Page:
Late last month we saw a grand statement of principles by a global coalition of economic powers. The United States, the 27 member states of the EU, the United Kingdom and 32 other countries around the world signed the Declaration for the Future of the Internet, a rather ornately presented summary of the philosophical approach to digital communication.
From the liberal, free-market perspective of the West, it makes encouraging reading.
The declaration talks of “reclaiming the promise of the internet” as an open network of networks allowing communication and “unfettered access to knowledge”.
There are references to the commercial benefits of “better access to customers and fairer competition” and “the invention of new digital products and services”. In short, it could have been written comfortably for post-Brexit “Global Britain”, open for business and trading freely with all.
Naturally it also stresses the protection of rights and privacy. Digital technology should not be used to discriminate, limit freedom or impose onerous surveillance. The conundrum is that while these activities are anathema to the spirit which created the internet, they are also very much assisted and enabled by the spread of technology itself.
The declaration is a welcome development. It speaks in language with which the UK, the US and our economic partners are very comfortable, and it fits into the narrative which the government is trying—and sometimes struggling—to create a modern, dynamic and digitally empowered Britain. It also draws support from a wide coalition, from the powerhouses of Washington, London and Brussels, to smaller nations like Kenya, Georgia and Uruguay.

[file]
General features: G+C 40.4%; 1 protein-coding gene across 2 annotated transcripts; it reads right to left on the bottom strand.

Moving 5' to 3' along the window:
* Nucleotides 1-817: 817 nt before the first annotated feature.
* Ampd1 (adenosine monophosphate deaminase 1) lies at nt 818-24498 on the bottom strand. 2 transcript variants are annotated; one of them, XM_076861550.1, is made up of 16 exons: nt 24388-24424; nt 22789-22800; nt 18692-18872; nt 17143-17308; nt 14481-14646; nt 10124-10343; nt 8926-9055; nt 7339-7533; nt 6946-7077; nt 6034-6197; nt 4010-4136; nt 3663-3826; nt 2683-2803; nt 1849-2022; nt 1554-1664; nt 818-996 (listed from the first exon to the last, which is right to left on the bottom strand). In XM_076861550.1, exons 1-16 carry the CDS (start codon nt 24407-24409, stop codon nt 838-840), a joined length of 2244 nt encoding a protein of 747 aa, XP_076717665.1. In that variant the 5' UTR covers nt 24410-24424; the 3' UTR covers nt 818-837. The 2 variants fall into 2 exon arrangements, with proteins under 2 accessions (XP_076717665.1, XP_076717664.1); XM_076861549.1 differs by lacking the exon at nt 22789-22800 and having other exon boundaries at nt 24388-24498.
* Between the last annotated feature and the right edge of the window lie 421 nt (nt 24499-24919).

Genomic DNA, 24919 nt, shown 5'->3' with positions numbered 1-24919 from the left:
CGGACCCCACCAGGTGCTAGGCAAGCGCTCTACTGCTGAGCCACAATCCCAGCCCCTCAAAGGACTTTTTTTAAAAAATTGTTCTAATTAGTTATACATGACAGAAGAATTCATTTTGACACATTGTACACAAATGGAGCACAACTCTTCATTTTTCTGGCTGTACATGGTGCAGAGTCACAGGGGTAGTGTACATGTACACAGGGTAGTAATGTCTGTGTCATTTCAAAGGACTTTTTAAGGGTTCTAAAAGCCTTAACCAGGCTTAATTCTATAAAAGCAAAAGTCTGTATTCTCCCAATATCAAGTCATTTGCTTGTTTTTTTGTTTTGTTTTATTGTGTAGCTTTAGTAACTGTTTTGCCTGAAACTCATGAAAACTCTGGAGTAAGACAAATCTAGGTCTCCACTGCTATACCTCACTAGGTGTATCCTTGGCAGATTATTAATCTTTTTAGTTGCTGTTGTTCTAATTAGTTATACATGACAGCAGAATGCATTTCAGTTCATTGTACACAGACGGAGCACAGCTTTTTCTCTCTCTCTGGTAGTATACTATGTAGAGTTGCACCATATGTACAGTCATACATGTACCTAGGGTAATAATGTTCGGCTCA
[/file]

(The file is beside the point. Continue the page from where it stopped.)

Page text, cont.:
The most potent criticism of the declaration, however, is that it is non-binding. These are fine words, it can be agreed, but what practical impact will they have on digital economies?
National and supranational legislation is where the rubber meets the road, and it is there we must look for more effective changes. The EU is already on the verge of agreeing its Digital Services Act which will harmonise rules on illegal content, transparent advertising and disinformation.
In the UK, the digital sector has for the past year been prowling carefully around the Online Safety Bill. Similarly to EU legislation, this focuses more on protection and safeguarding than liberalism and freedom of communication, but it touches on several flashpoints of public opinion: the availability of pornography and other adult content, the monitoring of abusive content and hate speech, and issues of privacy and data protection.
The Bill hasn’t had a happy progress so far: introduced in March, it passed its second reading but fell at the prorogation of Parliament, and current rumour suggests it may not be revived in its present form.
This exposes some of the difficulties facing any regulation of the internet. The ambitions we have for it—openness, accessibility, free exchange of ideas, services and goods—are important but hard to encapsulate in legislation. It is easier to proscribe and limit, for example with age verification or data protection and retention. Both the Online Safety Bill and the Digital Services Act have been accused of leaning too far in that direction, while critics of the Declaration for the Future of the Internet have noted that it hardly deals with regulation or protections at all.
Nurturing the digital economy is too important to be consigned to the “too difficult” pile of governmental priorities.
We boast of the success of the UK’s tech sector, which is absolutely dependent on digital freedom and stability. Manufacturing is now a niche sector in the UK, and our strength lies in services. Connectivity must be our secret weapon. Global Britain will only succeed if it is also a safe but accessible digital Britain.